Outrage grows over sixth grader's death due to asthma

Posted: October 13, 2013

The death of a West Philadelphia sixth grader last month from asthma complications continued to spark outrage Friday even as the Philadelphia School District clarified actions staff at Bryant Elementary School took the day the girl became ill.

Much of the anger stems from the lack of a nurse on duty on Sept. 25 who could have recognized Laporcha Massey's distress. Bryant has a nurse only two days a week.

District spokesman Fernando Gallard said Friday that after Laporcha reported feeling ill, the school twice called her home to ask someone to pick her up. When no one came by dismissal time, around 2:45 p.m., an aide felt sorry for the 12-year-old and drove her home.

In an article in Thursday's City Paper, Daniel Burch, the girl's father, said he took Laporcha to an emergency room shortly after she arrived from school. And he wondered whether she might still be alive if a nurse had been at school that day. She died at Children's Hospital of Philadelphia that evening.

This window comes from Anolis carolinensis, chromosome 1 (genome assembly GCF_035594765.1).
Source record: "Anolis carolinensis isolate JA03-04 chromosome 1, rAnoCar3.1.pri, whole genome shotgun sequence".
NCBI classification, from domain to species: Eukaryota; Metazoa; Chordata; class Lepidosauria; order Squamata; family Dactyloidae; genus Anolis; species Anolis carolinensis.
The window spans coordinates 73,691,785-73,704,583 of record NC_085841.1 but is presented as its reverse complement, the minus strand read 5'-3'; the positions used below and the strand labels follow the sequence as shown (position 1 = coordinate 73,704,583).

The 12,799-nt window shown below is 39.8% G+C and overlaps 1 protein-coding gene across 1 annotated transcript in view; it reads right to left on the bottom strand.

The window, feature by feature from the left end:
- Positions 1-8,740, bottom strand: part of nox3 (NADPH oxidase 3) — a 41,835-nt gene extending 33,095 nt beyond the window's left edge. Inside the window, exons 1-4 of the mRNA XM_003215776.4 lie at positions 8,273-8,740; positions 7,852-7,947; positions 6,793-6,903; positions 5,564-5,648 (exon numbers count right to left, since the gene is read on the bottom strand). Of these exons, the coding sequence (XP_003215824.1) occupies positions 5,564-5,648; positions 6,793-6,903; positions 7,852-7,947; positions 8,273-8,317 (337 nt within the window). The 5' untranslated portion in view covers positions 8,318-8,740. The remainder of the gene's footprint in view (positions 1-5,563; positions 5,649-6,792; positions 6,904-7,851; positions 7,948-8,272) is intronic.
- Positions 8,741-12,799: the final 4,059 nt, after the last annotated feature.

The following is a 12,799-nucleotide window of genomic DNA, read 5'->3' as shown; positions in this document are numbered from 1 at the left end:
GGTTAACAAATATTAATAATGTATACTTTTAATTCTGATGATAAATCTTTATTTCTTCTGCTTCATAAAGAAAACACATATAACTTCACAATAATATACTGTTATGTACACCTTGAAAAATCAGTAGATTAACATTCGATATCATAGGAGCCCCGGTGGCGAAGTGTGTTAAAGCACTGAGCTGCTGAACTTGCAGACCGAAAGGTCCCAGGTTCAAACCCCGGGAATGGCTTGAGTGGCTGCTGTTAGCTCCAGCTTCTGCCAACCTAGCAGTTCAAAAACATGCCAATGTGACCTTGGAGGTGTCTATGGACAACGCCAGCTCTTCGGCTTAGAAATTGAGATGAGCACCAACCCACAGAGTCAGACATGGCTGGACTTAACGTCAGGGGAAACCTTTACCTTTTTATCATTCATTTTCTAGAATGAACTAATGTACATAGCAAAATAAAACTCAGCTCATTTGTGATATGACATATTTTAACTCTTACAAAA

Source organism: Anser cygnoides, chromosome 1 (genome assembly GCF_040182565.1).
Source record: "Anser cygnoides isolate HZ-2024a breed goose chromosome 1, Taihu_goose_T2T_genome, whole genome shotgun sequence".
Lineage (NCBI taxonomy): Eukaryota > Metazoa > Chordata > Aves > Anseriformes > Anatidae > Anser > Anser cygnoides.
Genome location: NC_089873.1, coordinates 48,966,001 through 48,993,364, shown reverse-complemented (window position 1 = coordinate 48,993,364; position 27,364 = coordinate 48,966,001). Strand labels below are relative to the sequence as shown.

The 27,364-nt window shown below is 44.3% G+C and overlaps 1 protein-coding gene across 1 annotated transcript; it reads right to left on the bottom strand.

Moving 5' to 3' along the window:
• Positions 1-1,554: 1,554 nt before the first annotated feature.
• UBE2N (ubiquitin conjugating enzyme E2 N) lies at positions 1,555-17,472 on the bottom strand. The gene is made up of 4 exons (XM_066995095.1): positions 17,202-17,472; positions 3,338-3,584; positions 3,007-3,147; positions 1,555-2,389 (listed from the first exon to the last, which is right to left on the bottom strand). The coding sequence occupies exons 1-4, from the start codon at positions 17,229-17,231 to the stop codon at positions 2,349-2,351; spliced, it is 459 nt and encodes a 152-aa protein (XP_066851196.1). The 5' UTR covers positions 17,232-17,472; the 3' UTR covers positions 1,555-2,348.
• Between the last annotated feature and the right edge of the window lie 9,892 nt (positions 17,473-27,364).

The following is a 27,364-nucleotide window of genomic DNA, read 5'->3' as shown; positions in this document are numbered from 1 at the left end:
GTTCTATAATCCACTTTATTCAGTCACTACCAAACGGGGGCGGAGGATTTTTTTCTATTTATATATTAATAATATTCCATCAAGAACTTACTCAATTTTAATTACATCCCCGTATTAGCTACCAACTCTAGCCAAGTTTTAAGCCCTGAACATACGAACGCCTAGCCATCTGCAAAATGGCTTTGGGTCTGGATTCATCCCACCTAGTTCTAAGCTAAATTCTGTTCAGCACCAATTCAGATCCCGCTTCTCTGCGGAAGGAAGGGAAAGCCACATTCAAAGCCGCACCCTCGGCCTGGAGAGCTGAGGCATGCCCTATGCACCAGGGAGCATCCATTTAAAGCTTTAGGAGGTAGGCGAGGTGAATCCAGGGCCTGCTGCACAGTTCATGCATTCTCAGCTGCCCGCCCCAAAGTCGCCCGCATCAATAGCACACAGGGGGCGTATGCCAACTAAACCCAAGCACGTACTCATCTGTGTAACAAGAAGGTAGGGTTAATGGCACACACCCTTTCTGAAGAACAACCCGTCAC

Burch has not returned several calls from The Inquirer and did not respond Friday when a reporter knocked on his door.

Gallard said nurses were not among the nearly 4,000 district employees laid off this summer because of the district's financial crisis. About 100 nurses, however, were laid off two years ago.

Meanwhile, Randi Weingarten, president of the American Federation of Teachers, wrote a letter to Gov. Corbett pleading with him to release a $45 million state grant for Philadelphia's schools.

"We'll never know if having a school nurse on site could have spared Laporcha's life, but we do know that school nurses are trained to detect symptoms of asthma attacks," wrote Weingarten, who said she suffers from asthma herself.

With that money, we can come one step closer to making Philadelphia neighborhood public schools safe and healthy," she wrote.

The legislature last summer voted to give the district a $45 million grant, but made it contingent on obtaining savings and management reforms from the teachers' union.

Also on Friday, the Pennsylvania State Chapter of the National Action Network called on the school district and the Pennsylvania Department of Health to investigate what happened at Bryant.

"We need to ensure that procedures are in place to prevent another tragedy," said Matthew Smith Sr., chapter president.

martha.woodall@phillynews.com 215-854-2789

Staff writer Aubrey Whelan contributed to this article.


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